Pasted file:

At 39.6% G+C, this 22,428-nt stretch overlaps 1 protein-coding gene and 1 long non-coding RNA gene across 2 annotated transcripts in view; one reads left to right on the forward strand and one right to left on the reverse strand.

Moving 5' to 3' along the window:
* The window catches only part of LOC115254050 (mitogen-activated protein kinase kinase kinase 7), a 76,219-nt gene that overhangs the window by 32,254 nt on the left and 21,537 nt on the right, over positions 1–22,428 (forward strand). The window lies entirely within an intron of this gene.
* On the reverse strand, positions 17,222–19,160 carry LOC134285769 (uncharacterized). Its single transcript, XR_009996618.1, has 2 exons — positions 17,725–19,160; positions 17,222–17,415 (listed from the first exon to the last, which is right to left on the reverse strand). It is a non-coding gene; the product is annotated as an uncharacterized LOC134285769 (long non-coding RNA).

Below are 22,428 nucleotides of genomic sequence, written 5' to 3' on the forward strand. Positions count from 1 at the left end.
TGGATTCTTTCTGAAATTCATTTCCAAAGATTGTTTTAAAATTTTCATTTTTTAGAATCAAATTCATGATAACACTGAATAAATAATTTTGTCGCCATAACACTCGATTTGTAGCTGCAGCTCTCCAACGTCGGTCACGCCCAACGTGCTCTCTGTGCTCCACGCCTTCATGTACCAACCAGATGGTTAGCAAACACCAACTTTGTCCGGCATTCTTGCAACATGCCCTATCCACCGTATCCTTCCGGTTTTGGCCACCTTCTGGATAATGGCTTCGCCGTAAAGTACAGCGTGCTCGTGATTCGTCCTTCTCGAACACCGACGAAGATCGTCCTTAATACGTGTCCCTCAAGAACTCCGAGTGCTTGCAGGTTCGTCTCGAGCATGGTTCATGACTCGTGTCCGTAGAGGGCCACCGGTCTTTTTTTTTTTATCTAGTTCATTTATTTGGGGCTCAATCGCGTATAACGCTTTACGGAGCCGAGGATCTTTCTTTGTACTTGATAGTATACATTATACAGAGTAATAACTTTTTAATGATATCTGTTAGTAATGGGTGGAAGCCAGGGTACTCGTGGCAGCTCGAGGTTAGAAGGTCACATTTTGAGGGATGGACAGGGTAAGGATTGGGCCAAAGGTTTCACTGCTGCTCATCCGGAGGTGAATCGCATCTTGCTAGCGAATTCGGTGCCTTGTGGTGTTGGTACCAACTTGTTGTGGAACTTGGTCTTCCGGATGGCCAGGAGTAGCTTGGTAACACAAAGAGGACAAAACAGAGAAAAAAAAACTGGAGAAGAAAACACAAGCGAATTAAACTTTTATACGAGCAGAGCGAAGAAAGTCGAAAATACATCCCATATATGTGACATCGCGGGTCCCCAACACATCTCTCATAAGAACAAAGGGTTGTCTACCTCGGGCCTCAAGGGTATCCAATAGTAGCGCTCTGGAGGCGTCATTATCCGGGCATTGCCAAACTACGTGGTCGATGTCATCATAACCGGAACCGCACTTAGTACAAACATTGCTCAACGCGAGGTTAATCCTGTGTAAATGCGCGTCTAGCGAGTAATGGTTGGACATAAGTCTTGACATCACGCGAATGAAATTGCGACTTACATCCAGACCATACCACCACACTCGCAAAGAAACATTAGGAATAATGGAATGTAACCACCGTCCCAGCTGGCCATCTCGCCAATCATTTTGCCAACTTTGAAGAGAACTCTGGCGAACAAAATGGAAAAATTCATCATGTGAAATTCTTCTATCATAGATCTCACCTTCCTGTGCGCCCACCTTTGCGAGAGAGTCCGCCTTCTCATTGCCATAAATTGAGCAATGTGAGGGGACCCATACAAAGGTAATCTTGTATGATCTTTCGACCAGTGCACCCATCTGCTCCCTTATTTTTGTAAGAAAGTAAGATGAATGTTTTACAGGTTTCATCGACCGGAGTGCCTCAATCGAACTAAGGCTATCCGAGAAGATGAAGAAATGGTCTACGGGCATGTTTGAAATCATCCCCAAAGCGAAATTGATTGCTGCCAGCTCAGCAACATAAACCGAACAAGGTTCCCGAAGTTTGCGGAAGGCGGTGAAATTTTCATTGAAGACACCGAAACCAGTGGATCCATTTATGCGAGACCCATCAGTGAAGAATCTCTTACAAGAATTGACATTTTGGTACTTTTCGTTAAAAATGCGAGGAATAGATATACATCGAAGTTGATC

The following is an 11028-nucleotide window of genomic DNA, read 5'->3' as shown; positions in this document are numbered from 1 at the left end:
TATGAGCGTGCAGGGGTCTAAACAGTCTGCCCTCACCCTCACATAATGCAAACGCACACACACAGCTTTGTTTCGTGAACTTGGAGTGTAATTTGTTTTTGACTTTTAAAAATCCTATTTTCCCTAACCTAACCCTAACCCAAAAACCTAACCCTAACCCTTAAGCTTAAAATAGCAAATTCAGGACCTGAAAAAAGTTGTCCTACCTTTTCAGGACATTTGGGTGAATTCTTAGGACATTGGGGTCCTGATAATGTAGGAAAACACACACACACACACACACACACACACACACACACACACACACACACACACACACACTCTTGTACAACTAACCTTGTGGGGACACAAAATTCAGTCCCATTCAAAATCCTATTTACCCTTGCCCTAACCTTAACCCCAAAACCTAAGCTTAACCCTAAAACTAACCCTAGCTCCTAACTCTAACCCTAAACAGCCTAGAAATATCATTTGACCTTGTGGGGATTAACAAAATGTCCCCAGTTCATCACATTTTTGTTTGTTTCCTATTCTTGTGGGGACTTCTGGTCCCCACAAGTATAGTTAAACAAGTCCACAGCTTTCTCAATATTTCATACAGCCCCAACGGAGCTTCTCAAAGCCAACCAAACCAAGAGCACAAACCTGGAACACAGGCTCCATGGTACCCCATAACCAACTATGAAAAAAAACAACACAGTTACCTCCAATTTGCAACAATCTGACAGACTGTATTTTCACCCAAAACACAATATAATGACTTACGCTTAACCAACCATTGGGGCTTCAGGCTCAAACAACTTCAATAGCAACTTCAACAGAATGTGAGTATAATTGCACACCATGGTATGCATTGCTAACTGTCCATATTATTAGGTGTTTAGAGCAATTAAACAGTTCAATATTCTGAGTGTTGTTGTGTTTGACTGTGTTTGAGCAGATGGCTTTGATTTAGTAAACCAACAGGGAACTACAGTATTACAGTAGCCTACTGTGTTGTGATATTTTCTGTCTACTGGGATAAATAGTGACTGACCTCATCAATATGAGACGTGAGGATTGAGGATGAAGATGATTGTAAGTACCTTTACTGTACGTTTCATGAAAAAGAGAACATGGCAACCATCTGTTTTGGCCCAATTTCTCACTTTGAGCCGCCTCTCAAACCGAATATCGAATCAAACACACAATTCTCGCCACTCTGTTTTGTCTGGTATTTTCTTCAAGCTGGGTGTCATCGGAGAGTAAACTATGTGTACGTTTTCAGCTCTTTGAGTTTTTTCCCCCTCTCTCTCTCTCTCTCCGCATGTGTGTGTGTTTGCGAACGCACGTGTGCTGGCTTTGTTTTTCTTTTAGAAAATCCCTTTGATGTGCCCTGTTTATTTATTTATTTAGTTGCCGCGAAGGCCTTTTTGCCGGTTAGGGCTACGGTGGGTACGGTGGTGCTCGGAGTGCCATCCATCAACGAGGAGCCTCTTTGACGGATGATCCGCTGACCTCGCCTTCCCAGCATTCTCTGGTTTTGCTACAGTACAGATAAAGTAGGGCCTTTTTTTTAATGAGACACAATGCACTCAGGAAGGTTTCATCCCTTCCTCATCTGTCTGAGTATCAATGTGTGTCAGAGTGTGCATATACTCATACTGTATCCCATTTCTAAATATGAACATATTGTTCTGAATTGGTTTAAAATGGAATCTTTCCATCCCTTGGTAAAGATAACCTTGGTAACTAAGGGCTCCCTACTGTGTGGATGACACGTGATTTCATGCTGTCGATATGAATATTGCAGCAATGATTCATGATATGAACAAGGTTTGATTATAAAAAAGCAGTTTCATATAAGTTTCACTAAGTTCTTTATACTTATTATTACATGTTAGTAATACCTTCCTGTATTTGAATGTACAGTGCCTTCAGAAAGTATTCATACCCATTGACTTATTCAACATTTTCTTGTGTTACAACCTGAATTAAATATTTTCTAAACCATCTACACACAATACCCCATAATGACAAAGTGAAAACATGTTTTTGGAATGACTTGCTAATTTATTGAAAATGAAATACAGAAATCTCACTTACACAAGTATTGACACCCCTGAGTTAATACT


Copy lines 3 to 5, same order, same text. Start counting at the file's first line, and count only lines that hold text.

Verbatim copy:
* The window catches only part of LOC115254050 (mitogen-activated protein kinase kinase kinase 7), a 76,219-nt gene that overhangs the window by 32,254 nt on the left and 21,537 nt on the right, over positions 1–22,428 (forward strand). The window lies entirely within an intron of this gene.
* On the reverse strand, positions 17,222–19,160 carry LOC134285769 (uncharacterized). Its single transcript, XR_009996618.1, has 2 exons — positions 17,725–19,160; positions 17,222–17,415 (listed from the first exon to the last, which is right to left on the reverse strand). It is a non-coding gene; the product is annotated as an uncharacterized LOC134285769 (long non-coding RNA).

Below are 22,428 nucleotides of genomic sequence, written 5' to 3' on the forward strand. Positions count from 1 at the left end.